Microsoft's cloud computing strategy is a tale of two clouds. There are its popular software-as-a-service offerings: SharePoint, Exchange, Dynamics CRM, and the soon-to-be-released new Web version of Office 2010. And there's Microsoft's emerging platform as a service, Microsoft Azure
One of the main cogs of Microsoft's cloud strategy is Microsoft Azure, its approach to selling computing power over the Internet based on usage, as customers need it. Microsoft has some enterprise customers such as Kelley Blue Book and Domino's testing key Web applications on Azure, and some smaller tech companies sell software services running on the platform. But Microsoft Azure continues to be a work in progress.
Both of these examples expose Microsoft's version-oriented and feature-oriented view of software. Rather than seeing the web as a series of services that are always online, Microsoft seems to have no problem with taking their blogs offline for a week, which is an eternity in Internet time. Rather than incrementally improving Hotmail with small tweaks over time, Microsoft focuses on big-bang releases and still manages to ignore the need for basic IMAP functionality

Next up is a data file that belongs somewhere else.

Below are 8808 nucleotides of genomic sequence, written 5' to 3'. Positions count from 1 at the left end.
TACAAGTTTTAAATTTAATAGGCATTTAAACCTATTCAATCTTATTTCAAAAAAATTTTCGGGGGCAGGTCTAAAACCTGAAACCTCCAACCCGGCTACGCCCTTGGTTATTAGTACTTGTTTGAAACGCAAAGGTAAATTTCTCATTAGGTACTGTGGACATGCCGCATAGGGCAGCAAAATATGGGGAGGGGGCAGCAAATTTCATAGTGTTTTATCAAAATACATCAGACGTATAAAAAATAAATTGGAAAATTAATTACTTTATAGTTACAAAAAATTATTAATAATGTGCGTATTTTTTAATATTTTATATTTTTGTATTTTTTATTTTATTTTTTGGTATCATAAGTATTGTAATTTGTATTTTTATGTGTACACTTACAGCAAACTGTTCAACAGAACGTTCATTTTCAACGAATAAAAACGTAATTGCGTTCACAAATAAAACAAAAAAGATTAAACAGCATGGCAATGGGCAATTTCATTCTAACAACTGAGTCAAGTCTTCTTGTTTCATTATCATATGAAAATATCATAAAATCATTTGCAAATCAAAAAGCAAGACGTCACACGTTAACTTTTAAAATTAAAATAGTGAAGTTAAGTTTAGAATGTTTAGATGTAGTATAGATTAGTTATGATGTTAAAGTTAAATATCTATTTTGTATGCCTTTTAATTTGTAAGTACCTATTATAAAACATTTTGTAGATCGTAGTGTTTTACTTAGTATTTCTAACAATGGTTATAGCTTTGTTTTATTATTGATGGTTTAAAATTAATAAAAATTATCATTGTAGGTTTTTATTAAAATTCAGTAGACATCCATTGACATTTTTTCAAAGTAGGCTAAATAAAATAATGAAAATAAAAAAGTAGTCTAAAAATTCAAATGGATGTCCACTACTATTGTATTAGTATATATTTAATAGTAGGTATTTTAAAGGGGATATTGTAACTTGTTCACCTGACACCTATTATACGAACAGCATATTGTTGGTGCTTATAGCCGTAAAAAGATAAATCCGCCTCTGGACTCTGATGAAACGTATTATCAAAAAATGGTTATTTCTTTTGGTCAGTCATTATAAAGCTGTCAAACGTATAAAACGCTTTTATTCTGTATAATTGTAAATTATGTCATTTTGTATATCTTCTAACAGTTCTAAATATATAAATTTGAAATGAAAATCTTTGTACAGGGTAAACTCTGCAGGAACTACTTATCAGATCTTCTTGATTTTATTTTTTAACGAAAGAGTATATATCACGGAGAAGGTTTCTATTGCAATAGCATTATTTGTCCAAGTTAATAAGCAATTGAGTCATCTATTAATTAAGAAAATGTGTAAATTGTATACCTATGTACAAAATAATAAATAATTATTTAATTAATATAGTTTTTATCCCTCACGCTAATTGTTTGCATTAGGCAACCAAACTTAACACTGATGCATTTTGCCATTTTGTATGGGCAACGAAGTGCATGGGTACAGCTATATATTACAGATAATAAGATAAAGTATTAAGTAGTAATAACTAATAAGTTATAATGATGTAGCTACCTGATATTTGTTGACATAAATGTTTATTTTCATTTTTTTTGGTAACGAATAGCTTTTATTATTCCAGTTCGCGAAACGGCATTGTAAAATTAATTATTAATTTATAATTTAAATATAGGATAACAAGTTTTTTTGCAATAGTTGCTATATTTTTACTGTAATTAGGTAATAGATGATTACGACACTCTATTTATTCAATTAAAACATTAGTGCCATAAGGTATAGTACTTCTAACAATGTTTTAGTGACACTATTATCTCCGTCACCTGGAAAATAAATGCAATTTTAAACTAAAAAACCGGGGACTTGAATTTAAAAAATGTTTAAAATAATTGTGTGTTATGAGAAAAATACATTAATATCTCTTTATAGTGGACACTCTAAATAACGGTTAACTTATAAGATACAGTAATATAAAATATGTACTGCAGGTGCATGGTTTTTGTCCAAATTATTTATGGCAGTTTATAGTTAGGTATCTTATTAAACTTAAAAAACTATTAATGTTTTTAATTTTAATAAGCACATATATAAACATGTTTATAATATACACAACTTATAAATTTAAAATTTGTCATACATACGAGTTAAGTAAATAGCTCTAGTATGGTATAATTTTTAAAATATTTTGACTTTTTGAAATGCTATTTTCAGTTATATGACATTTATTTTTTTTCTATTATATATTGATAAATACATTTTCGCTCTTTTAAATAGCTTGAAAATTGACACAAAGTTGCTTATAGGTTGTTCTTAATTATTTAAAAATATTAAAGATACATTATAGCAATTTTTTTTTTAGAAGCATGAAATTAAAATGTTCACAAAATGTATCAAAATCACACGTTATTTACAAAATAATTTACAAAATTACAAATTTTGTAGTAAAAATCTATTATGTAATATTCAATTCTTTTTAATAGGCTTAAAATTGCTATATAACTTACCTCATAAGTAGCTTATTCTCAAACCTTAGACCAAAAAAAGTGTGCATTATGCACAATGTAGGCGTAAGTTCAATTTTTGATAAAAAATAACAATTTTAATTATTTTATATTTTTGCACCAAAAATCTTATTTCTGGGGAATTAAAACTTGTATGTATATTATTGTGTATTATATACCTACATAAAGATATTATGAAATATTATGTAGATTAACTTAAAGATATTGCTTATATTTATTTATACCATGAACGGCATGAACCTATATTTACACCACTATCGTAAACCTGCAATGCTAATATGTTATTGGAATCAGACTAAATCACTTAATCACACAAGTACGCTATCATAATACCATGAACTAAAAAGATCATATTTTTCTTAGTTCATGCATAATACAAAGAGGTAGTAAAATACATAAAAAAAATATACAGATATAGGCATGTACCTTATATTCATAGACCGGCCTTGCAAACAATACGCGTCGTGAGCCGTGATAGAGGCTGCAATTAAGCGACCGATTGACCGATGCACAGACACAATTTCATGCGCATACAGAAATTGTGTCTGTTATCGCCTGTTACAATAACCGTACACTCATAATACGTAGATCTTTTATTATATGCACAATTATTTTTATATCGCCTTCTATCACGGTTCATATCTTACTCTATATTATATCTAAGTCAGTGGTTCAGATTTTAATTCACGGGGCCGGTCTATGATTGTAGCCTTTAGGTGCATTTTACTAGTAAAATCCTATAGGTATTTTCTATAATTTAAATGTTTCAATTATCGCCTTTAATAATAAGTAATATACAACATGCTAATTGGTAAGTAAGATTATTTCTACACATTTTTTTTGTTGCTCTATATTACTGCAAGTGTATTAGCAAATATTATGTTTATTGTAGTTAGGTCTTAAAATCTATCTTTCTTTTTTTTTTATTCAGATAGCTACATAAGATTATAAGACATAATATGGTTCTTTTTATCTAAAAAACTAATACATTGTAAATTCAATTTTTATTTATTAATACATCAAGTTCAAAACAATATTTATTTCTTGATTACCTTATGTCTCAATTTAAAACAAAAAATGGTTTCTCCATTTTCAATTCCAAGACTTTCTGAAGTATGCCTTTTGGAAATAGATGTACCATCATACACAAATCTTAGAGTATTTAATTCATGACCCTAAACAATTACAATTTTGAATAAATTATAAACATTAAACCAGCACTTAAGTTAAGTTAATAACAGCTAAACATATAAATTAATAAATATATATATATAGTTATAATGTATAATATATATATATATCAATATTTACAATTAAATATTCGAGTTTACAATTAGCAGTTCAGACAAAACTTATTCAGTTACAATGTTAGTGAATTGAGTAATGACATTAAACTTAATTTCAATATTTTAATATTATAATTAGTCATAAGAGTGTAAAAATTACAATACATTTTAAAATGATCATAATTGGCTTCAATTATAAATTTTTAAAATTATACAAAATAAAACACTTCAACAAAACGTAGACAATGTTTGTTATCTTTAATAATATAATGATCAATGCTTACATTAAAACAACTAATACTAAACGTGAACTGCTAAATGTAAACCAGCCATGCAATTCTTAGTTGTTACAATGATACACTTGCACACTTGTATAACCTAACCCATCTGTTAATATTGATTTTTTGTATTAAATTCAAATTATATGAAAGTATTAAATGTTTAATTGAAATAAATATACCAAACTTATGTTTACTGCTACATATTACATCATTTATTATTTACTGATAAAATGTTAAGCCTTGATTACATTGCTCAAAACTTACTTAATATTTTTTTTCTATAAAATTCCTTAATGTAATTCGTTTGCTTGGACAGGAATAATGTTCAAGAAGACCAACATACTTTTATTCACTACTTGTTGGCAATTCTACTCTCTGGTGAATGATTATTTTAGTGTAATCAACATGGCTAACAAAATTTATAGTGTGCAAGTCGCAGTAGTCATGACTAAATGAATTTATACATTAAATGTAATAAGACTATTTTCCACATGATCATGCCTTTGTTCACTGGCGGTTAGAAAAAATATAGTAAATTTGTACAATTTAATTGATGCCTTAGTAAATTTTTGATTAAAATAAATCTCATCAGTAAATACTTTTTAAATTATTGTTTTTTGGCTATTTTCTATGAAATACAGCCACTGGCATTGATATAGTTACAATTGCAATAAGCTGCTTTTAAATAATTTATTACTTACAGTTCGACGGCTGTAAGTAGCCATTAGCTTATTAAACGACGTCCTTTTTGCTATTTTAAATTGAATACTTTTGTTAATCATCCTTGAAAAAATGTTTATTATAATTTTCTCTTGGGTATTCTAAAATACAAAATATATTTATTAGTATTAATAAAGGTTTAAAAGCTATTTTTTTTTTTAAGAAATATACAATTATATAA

Dogfooding, in Microsoft-speak is the act of using a product or service internally so that its developers can experience it the same way that customers will. With their Microsoft Azure efforts, Microsoft seems to have lost its way. Their cloud efforts reflect an internal diet that's more like caviar than dogfood.